Hopscotch House | John Ellway

Hopscotch House | John Ellway | Photographer: Toby Scott

2023 National Architecture Awards Program

Hopscotch House | John Ellway

Traditional Land Owners
Turrbal and Yuggera nations




Residential Architecture – Houses (Alterations and Additions)
Sustainable Architecture
Robson Constructions
Toby Scott
Project summary

Hopscotch House sits as part of a pre-war estate of character housing home to many young families. The name captures the idea of a home that encourages play and movement. It also references the physical manifestation the house in plan. Having a backyard to the south, the former living areas were cold in winter.

The key move was to stretch the plan into the backyard inserting a series of garden courtyards between the existing cottage and each of the new living spaces. The gardens give each adjacent room a northerly aspect to capture sun, breeze, and light. Wall sized openings of solid shutters manage airflow while protecting from rain.

Fixed glazing above lets light and shadow play across the timber-clad ceiling, rendered block walls and brick floor. These raw materials make the addition feel more like an external space.

Queensland Architecture Awards Accolades
Commendation for Residential – Houses (Alterations and Additions)
Queensland Jury Citation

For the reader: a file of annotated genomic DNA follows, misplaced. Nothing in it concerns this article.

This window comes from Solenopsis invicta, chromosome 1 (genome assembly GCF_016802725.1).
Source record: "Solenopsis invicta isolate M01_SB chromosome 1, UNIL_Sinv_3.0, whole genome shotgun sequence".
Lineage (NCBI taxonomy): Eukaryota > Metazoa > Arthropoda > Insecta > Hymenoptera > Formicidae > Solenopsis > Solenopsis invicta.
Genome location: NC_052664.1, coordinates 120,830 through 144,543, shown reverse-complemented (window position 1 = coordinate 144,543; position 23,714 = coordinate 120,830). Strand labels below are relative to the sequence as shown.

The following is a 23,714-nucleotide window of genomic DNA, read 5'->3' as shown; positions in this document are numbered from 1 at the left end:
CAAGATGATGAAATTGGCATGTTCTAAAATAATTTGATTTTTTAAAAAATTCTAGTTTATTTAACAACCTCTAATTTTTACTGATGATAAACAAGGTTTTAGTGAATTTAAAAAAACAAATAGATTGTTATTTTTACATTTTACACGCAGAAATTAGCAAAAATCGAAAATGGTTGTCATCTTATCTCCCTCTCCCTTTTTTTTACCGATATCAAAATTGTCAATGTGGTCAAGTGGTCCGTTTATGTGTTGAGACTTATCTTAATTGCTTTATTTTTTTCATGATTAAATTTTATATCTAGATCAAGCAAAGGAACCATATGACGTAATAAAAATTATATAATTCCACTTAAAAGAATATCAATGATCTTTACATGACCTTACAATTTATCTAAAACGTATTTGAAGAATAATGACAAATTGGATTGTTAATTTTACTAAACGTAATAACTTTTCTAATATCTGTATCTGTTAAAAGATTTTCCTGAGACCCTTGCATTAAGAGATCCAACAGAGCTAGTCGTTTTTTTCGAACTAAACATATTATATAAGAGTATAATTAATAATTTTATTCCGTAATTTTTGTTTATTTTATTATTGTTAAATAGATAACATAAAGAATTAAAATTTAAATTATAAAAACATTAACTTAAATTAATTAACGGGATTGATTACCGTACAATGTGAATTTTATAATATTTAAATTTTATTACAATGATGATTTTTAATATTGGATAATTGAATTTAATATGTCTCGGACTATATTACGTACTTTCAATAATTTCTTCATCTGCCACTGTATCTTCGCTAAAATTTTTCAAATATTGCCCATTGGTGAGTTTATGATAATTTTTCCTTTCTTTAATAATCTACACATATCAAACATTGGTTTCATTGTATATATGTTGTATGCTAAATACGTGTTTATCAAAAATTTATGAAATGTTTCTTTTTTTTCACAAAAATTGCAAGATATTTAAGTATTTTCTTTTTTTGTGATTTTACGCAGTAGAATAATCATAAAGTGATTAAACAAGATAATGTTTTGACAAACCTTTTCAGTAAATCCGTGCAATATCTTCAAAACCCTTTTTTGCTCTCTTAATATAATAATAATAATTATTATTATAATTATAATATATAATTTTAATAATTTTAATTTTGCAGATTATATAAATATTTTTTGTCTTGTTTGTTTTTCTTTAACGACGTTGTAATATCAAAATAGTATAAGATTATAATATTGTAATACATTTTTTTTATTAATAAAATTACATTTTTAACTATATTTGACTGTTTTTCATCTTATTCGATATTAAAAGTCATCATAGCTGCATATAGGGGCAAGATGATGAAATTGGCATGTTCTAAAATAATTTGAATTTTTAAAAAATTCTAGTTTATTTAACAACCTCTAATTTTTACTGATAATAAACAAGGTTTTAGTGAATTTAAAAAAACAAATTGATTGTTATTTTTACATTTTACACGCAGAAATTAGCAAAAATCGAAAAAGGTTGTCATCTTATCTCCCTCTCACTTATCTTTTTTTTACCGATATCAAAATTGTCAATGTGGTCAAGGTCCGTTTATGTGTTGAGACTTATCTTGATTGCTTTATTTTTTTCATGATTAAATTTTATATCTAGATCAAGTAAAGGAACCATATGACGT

Through an array of internal courtyards and an outboard street terrace, Hopscotch House establishes a variety of playful and intimate experiences. Conceived as a series of offset pavilions, the rear extension ensures each living space remains tightly engaged with the landscape, allowing the compact plan to capitalise on the site’s generous north–south amenity.

As a home for a young family on a small inner-city site, Hopscotch House showcases the architect’s ability to create rich spatial experience in the most economical of projects.

The design of our house prioritises connection – to each other, to our community and to the natural world. We interact with our garden daily, and we can stay connected to the garden in any weather with views from most rooms in the house.

There are distinct areas for eating, cooking and recreation but the flow between these areas enhances social connection and we can be aware of the movements of other occupants in the house including our children.

And finally, we can maintain our connections with our neighbours due to the open design of the front of the house.

Project Practice Team

Hannah Waring, Design Architect
John Ellway, Design Architect

Project Consultant and Construction Team

Bartley Burns, Building Surveyor
Ingineered, Engineer
Studio Terrain, Landscape Consultant

Connect with John Ellway
Hopscotch House | John Ellway | Photographer: Toby Scott

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